What is optimization good for anyway? If your business is running data science models and utilizing machine learning without realizing ROI, it’s time to look at optimization. Many leading firms have saved millions of dollars using optimization. Others have sped up delivery times, made better use of inventory or warehouse space, and met “stretch goals” without increasing employee counts.
Optimization is the process of finding better ways to allocate resources than you (or anyone) can figure out manually. For line-of-business leaders, it’s a means of maximizing ROI and driving real-world results. When demand slows down or financial conditions become tight, optimization is more valuable than ever.
Differing Viewpoints: Analysts vs. Line-of-Business Leaders
Analysts working in the line of business see the potential of decision models, while line-of- business leaders are focused on cost reduction and efficiency. Their perspectives differ, but both play key roles in achieving business goals.
Too often, “data scientists” who work for a consultancy or remote central group aren’t close enough to the line of business to see the local opportunities. The best way to achieve results is to empower your analysts in the line of business with simple, powerful analytic resources they can use, taking advantage of their knowledge of how the business works.
It’s really the perfect partnership. You, as the line-of-business leader, don’t need to get into all of the math in the decision models your analysts will build, but you can understand what’s possible, and focus their efforts on the operational “pain points” that matter most.
Data from the Ground Meets Solver Decision Models
Here’s a simple example of bridging the gap between math and real-world conditions . . .
A consulting firm or software vendor might offer a solution for scheduling deliveries using a fleet of trucks. They use public information on distances between addresses, EPA listed fuel economy for trucks, and cubic foot space allowances listed on the truck spec sheets.
On the ground however, your drivers know they are losing two miles to the gallon over a mountain pass, especially in winter months. They also know about lost space because of custom cargo racks that are necessary for safe transportation of your products.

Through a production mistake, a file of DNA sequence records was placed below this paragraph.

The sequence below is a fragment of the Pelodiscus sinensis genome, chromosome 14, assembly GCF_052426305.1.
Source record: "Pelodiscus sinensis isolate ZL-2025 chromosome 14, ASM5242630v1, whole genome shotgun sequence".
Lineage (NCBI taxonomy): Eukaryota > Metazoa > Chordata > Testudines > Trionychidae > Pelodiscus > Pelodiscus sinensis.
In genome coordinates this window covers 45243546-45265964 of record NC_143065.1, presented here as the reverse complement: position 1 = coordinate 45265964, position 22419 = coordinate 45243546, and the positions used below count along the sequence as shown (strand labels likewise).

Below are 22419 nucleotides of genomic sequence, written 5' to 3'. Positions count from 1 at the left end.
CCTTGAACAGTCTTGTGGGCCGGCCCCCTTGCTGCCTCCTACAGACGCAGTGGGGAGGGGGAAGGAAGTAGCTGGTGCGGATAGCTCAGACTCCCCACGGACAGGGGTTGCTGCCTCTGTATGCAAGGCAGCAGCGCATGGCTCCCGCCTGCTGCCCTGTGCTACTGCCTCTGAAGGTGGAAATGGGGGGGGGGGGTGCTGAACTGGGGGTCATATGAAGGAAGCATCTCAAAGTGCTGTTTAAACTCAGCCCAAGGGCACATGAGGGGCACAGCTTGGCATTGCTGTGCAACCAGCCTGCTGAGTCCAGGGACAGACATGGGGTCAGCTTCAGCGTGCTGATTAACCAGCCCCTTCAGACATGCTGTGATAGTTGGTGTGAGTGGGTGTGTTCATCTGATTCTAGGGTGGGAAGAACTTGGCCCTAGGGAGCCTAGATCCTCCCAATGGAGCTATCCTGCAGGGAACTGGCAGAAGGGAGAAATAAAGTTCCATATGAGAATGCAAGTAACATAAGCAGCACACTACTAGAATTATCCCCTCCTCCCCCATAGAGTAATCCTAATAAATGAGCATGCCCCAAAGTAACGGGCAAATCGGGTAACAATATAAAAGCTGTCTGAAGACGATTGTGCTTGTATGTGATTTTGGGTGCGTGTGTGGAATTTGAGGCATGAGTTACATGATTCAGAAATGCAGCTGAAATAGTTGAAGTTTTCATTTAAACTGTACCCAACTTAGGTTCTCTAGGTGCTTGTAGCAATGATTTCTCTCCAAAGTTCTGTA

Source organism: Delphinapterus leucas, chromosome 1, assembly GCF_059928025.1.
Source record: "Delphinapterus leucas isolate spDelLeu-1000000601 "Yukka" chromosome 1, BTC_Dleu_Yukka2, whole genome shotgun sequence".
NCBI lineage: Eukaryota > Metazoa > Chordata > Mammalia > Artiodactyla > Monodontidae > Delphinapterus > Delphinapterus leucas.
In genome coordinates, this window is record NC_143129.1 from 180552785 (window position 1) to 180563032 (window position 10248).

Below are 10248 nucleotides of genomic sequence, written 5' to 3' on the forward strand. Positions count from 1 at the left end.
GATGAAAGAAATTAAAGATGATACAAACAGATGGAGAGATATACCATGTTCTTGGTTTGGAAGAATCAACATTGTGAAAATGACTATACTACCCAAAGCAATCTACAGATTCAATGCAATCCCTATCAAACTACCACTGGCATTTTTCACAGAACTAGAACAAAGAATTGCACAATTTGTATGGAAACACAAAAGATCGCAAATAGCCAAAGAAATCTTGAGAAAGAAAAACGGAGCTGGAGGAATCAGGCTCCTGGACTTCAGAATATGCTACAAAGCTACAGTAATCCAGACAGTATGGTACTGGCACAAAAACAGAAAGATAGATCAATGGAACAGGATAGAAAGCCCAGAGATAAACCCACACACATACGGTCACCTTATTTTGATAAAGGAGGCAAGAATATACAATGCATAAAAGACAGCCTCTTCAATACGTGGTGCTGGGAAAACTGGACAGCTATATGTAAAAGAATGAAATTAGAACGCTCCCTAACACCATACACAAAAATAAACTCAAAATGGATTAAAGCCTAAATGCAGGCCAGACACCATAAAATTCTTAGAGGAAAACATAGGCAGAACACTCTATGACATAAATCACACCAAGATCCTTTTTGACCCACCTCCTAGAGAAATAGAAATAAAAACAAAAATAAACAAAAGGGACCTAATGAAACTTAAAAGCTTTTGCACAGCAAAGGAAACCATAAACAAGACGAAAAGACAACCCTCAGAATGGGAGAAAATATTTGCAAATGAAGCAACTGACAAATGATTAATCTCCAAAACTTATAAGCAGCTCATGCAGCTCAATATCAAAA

A line-of-business analyst who has this real-world information can tighten constraints and return optimized results that better match the reality on the ground. Now, managers can see the value in changing a route and/or using cargo racks that hold more inventory, as a means of better serving customers at a lower cost. New options are on the table because your analyst truly understands the factors at play on the road.
Where Data Science and Machine Learning Fall Short
Why bother with optimization when we invest in data science and machine learning? Isn’t optimization just an extra, more esoteric part of what data scientists do?
The question warrants a response. As many line-of-business leaders like you have seen, it can be difficult to demonstrate tangible ROI from data science and machine learning. These tools return predictions, but that simply is not enough to change outcomes.
With predictions alone, your staff is still making decisions based on “best guesses” or past experience. Humans can’t be expected to find the “best” among thousands or even millions of alternatives. For many problems, data science and machine learning just aren’t enough. Optimization is a tool to actually find the “best” choice among many alternatives.
Taking Optimization to the Decision Level
In the previous section, we discussed how data science and machine learning fall short. The inability to make the best decisions, given only predictions, is exactly what we meant. Optimization is the ticket to actually realize the promise of decision intelligence.
Think of it like this: Decision + Action = ROI.
Without real decision intelligence, your staff is taking action based on their best guesses.
So, how can YOU take advantage of optimization as a line-of-business leader? You have several options: